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Sleep: a few minutes to catch up, with one hand on the sheets.

Let’s not beat around the bush: the Route du Rhum-Destination Guadeloupe is a 3,543 nautical mile (6,562 km) sprint between Saint-Malo in France and Pointe-à-Pitre in Guadeloupe, an incredibly demanding ride for the 138 skippers who will set off on 6 November. Maybe more so in the Ocean Fifty class, with the thought of capsizing haunting the minds of solo sailors.

For this new experience for the Arkema skipper, preparation is key and will undoubtedly be the ticket to success: “These boats require you to be constantly on the sheets. You can't take your eyes off the settings. In the end, that's the most stressful part. In this race, above all you try to manage the man on exactly the same level as the boat. You can't have one without the other, otherwise it can turn into disaster.

Clearly, training and learning to sleep can help you stay with the pack, if not win! I'm normally early to bed, so I need to get some sleep then. In Arcachon, with the help of a sleep doctor, we studied and defined the best periods for me to recover, knowing that, in any case, it’s going to be a complicated and exhausting exercise!” Quentin says.

He recalls his own experience in his first Mini-Transat race: “I had hallucinations in my first Mini race. I had to be at the helm a lot, I was desperately short of sleep. It all started with auditory and then visual hallucinations. It's important for me to have experienced them as I now know how far I can and can't go. On our trimarans, it can be dangerous. It's a 10 to 12 day race and you need to know how to manage your sleep over time.”

A stool near the winches, one hand on the sheets while trying to grab 20 minutes’ sleep, and a totally outdoor life... Such is the life of this young man on Arkema. In fact, he says that he only goes inside the boat every three or four days to swap his bag of food.

Meals: far from 2 stars, but necessary to hold on!

Quentin Vlamynck is a tidy man. For his first Route du Rhum, there is no room for improvisation. So, on the menu: dehydrated or sterilized meals, and snacks if he feels seasick or the weather gets rough.

“I’m taking 24-hour bags that I prepare in advance. I like everything to be in order, then I know what I'm eating. It's not always easy to eat properly at sea given the weather conditions. When I set off, I'll have a pasta and chicken salad, enough to eat properly at the start of the race. I have planned two hot meals per day, freeze-dried and sterilized, so the textures are not the same. Seeds, chocolate bars, and cheese and cold meat too! The bag will be ready before I leave for Saint-Malo”, Quentin explains.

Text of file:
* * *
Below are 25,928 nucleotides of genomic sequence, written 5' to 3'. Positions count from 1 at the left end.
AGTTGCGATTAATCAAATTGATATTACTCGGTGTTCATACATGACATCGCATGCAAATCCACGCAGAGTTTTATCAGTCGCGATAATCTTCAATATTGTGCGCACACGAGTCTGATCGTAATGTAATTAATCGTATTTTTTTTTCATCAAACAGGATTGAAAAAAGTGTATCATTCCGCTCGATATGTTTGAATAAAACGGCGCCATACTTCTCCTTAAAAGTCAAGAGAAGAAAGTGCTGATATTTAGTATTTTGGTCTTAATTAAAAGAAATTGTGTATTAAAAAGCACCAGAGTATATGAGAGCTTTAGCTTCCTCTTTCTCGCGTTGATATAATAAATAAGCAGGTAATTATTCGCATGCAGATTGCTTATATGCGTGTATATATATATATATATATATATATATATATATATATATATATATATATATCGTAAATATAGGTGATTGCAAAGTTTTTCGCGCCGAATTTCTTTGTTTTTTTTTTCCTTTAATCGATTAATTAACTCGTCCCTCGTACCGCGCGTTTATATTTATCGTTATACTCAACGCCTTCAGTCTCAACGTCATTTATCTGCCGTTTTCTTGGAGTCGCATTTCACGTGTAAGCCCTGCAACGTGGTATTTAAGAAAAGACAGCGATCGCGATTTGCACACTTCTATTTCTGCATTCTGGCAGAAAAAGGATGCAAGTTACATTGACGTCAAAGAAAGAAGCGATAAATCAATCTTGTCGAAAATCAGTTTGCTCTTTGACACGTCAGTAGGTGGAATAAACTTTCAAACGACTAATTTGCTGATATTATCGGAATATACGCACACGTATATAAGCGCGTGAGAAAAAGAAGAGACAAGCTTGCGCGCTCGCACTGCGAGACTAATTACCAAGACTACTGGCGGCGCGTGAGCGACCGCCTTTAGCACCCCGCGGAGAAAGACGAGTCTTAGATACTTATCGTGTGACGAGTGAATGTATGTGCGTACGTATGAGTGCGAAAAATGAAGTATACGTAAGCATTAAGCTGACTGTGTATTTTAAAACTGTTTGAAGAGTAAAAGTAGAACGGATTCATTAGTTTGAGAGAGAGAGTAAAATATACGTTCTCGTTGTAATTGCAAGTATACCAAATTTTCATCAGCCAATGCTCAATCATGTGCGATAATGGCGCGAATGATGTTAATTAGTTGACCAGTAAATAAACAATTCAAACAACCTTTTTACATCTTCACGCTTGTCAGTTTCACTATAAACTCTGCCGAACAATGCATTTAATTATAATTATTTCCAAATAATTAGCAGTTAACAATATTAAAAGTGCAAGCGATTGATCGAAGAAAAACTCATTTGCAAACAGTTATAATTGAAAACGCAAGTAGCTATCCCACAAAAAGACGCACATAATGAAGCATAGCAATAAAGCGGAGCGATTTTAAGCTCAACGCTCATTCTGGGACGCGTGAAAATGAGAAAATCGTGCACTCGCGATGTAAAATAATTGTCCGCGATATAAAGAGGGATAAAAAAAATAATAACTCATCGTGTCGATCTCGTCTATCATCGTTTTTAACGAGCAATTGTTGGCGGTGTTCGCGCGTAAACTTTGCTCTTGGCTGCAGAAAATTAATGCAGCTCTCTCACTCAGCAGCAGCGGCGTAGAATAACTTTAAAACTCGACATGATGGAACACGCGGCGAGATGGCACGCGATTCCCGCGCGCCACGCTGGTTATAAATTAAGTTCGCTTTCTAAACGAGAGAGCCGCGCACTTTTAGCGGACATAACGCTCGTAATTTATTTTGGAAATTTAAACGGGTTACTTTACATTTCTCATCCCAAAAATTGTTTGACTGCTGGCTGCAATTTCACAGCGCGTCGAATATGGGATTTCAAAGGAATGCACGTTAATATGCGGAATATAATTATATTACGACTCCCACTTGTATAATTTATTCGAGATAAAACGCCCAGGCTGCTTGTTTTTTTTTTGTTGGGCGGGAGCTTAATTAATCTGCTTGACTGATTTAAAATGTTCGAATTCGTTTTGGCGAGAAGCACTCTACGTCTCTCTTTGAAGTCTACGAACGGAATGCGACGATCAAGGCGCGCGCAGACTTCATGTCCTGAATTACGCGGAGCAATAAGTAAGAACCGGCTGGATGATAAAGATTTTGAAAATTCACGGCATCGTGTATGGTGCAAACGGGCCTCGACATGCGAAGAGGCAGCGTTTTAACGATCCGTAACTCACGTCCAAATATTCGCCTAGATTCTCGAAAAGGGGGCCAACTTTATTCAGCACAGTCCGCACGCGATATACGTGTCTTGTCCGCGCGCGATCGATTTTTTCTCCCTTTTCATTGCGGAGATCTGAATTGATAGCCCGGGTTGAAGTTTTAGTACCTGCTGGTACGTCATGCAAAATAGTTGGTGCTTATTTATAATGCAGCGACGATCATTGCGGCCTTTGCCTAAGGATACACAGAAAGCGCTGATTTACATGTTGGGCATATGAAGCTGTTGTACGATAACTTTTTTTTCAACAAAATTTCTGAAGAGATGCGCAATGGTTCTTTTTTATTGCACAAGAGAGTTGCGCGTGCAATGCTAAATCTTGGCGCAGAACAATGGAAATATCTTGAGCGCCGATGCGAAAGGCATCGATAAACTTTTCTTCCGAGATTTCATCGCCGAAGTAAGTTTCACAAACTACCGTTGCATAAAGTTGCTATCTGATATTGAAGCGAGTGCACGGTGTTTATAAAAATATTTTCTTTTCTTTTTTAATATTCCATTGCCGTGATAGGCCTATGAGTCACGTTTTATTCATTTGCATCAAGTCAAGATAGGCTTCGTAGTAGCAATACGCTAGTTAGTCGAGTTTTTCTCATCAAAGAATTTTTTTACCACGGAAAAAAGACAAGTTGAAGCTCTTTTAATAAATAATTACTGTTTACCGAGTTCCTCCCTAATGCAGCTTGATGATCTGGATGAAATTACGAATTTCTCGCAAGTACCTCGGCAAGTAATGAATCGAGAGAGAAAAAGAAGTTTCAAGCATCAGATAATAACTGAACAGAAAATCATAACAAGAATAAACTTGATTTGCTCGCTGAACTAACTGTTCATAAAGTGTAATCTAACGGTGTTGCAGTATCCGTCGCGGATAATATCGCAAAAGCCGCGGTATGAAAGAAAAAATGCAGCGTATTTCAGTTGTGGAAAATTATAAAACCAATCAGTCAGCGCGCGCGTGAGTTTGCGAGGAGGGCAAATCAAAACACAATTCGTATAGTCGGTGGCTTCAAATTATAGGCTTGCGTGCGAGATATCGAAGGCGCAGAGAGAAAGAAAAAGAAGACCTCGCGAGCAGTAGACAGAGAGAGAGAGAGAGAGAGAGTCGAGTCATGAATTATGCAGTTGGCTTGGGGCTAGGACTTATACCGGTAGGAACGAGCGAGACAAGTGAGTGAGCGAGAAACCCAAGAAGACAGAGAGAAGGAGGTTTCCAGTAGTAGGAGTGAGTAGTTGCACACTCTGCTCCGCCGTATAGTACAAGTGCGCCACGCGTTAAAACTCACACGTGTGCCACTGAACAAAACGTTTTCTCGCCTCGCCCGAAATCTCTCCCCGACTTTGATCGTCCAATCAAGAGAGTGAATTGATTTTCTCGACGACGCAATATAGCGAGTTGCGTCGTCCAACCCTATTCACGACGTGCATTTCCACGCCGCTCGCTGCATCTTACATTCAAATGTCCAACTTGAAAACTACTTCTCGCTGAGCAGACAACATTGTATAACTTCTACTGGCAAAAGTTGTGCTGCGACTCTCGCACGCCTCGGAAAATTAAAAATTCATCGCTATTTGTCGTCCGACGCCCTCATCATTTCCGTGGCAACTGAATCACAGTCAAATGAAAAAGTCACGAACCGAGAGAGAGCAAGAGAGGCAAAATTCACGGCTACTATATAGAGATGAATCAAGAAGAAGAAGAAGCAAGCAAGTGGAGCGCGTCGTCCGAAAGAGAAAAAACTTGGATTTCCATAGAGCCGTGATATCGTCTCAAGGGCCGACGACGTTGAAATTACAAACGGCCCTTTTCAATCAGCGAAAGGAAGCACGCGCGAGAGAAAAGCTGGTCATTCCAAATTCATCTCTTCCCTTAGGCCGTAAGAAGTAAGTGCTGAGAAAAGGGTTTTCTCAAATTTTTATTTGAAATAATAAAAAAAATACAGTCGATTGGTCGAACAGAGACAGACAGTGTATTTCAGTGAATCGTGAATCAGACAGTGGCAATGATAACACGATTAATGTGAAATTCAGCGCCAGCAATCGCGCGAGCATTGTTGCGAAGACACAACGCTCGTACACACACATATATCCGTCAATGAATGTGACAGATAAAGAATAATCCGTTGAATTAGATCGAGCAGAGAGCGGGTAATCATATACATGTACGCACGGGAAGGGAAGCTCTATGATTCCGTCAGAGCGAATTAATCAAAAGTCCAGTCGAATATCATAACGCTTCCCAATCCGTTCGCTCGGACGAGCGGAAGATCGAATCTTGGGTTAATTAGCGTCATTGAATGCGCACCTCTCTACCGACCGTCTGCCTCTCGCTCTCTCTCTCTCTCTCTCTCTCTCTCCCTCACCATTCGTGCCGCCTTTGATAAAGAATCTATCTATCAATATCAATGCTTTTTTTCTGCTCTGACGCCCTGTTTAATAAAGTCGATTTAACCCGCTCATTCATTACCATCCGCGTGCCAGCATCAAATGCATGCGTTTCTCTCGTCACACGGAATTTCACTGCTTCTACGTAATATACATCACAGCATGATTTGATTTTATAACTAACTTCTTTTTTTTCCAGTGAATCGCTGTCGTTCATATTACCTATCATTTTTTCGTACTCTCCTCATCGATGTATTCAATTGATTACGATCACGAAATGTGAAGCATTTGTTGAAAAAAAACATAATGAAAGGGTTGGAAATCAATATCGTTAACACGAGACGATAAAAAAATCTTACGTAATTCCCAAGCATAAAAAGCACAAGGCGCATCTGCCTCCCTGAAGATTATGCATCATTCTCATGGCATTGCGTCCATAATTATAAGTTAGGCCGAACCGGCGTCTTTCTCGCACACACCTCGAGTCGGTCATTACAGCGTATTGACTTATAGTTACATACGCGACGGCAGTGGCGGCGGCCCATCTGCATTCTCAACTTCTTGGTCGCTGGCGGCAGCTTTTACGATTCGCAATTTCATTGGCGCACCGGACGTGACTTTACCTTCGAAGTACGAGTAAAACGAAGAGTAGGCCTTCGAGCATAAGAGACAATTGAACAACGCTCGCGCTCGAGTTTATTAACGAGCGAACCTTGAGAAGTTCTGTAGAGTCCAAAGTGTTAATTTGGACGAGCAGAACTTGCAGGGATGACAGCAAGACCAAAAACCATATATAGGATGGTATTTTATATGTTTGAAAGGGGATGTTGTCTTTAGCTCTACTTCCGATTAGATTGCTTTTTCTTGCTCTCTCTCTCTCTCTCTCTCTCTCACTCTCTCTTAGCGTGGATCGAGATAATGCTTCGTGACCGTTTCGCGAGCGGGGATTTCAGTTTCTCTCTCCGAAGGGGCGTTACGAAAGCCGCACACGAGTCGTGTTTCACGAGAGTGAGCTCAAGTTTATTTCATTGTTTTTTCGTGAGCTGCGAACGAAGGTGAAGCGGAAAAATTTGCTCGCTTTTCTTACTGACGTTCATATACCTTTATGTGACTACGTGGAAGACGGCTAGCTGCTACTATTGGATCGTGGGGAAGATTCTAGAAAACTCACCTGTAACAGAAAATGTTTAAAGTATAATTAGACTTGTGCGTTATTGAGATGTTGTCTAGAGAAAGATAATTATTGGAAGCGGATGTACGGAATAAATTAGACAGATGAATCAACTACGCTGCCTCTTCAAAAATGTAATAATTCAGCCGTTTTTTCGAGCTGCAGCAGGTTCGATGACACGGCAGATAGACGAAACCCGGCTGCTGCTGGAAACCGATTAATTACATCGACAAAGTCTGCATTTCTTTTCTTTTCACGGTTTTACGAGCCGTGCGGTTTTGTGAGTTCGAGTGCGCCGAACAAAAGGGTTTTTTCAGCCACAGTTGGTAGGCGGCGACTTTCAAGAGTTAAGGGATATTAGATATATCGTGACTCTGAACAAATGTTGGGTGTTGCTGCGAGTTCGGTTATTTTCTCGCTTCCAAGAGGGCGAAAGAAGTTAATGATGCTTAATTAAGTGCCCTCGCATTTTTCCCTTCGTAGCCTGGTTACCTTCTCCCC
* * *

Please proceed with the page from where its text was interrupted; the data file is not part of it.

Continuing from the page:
So, not quite cordon bleu, but all things that he likes. Because a sailor who is well fed and physically fit can do wonders! And for water, it is going to be 4 liters per day...

Taking care of the man…

This departure in November with the risk of depression and cold weather in the Bay of Biscay does have something positive: “I’ll be wearing everything at the start. As the race progresses, I'll be taking off layers”, Quentin Vlamynck smiles. So, this Arkema trimaran will not be too cluttered compared to double-handed or crewed races, it will just have the necessary survival gear.

But what about personal hygiene? Quentin explains: “Toothbrush and toothpaste are essential! I try to brush my teeth in the morning. I must say that it feels good. In the evening, I wash my face to remove the sun cream. These are small things that give you quite a boost...”

With 30 days to go before the start, the Arkema skipper is definitely cool-headed. He has been ticking off his checklist, and the very last training sessions with some of the other Ocean Fifty competitors between Le Verdon-sur-Mer and La Trinité-sur-Mer, in particular with Erwan Le Roux, are one last opportunity to rehearse. All that is left for Quentin to do now is to make the most of the coming days before his arrival in the town of Saint-Malo on 25 October!

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